Posted: Wednesday, November 20, 2013 12:00 am
BY REX SPRINGSTON Richmond Times-Dispatch
Faith is a link that can bring differing people together to help the environment.
That message emerged Tuesday during a meeting of environmentalists and religious people — many sharing both titles — at Lewis Ginter Botanical Garden.
“We (religious people) are seen as honest brokers, and we have exceptional power when we go to the halls of power,” said Nina Beth Cardin, a Baltimore rabbi and environmentalist.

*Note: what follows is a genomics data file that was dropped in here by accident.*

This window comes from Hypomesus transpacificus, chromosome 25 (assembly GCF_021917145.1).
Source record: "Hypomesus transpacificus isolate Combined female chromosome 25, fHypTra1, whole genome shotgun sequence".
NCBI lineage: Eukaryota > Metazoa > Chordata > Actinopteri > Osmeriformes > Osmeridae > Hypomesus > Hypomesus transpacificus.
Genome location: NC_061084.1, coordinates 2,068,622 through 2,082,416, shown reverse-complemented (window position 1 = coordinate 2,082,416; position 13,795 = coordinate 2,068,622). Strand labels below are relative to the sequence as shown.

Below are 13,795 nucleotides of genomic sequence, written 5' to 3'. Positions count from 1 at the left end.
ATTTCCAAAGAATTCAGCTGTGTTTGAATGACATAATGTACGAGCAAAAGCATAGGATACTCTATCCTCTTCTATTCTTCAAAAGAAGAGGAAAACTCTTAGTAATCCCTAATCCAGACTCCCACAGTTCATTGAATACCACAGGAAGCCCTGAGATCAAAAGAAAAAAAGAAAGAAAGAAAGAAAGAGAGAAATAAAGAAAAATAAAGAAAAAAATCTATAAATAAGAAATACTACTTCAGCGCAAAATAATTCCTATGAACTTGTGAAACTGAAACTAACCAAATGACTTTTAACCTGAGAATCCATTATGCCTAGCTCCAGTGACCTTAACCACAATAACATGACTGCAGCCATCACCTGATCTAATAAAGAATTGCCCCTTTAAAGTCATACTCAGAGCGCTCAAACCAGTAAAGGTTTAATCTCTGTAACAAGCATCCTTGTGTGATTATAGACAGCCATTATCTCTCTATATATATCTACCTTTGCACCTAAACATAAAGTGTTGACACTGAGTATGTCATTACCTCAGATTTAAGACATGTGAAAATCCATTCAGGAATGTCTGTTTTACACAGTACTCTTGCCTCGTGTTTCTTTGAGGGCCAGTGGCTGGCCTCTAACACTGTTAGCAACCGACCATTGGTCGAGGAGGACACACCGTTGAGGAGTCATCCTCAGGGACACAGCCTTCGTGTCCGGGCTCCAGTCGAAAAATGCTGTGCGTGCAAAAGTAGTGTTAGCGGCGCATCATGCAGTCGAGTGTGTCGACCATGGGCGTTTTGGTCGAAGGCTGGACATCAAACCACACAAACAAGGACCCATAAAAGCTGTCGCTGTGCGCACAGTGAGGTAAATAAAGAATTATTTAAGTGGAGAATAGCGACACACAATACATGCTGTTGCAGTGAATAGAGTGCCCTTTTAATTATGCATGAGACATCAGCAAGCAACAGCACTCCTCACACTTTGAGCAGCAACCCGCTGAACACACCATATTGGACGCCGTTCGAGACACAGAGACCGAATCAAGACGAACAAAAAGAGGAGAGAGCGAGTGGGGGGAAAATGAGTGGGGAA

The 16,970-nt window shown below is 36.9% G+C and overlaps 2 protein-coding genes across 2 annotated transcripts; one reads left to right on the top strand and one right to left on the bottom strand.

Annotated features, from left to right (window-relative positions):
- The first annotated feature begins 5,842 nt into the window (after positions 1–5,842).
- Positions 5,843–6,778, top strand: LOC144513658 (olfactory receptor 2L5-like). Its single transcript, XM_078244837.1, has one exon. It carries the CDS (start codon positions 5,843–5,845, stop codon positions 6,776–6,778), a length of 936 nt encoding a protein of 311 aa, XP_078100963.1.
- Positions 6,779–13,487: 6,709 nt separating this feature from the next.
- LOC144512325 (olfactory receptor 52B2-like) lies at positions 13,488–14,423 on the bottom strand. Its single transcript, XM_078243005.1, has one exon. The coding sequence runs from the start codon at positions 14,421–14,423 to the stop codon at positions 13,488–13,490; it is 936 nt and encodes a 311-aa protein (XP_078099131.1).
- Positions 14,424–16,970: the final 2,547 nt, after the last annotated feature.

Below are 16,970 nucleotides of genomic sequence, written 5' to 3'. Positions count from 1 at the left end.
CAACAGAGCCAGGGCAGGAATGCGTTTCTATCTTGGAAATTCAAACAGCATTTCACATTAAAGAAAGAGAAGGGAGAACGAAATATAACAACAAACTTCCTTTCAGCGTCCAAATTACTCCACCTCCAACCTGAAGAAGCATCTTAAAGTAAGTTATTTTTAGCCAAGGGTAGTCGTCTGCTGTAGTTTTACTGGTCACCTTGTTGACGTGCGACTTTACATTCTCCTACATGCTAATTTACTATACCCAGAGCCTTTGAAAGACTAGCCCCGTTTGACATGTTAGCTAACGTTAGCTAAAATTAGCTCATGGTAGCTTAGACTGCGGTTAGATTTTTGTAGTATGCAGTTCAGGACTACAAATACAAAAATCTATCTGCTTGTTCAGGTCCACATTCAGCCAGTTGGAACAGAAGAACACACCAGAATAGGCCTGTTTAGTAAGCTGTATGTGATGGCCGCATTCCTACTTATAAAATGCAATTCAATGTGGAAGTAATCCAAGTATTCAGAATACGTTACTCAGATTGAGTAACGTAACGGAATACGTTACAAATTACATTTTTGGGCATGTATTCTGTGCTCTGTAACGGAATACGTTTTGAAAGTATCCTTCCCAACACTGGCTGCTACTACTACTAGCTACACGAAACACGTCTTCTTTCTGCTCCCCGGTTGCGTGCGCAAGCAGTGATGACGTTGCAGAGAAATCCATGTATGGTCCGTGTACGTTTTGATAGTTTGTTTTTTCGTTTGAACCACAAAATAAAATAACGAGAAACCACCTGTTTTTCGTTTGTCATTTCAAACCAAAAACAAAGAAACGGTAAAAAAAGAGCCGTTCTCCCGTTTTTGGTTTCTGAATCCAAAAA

W. Tayloe Murphy Jr., a former Virginia delegate and state secretary of natural resources, noted that the faith community supported civil rights in the 1960s.
“I think that kind of power is out there and available to protect our natural resources,” Murphy said.
Murphy, a Democrat, and Del. R. Lee Ware Jr., a Powhatan County Republican, also said faith can bridge divides between the parties.
The program, called “Living Waters,” drew about 150 people. It focused largely on protecting the Chesapeake Bay and other waters.